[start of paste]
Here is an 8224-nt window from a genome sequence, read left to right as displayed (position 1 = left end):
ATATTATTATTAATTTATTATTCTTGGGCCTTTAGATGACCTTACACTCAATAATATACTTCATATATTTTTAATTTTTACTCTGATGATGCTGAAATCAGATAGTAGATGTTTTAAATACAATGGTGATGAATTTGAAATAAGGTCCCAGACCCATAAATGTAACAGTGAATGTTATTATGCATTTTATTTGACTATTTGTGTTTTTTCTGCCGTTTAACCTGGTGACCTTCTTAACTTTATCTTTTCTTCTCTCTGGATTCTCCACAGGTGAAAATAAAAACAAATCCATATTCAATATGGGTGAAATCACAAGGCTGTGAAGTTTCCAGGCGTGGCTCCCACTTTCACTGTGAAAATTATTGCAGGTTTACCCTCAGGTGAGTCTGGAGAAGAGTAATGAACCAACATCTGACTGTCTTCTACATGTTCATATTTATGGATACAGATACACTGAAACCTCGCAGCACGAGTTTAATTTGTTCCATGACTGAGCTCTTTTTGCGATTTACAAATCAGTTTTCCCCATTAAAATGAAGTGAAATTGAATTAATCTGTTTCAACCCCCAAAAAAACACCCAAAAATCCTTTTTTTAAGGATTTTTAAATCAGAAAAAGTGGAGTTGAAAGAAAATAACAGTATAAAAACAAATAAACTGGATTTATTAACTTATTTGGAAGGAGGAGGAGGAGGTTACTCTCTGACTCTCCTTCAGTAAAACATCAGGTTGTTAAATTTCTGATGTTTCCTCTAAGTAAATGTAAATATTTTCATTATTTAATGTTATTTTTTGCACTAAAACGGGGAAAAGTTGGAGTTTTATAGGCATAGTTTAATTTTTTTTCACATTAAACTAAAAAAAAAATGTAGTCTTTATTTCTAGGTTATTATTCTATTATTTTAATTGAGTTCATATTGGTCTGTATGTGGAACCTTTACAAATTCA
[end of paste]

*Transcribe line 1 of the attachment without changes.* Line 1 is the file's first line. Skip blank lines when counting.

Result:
Here is an 8224-nt window from a genome sequence, read left to right as displayed (position 1 = left end):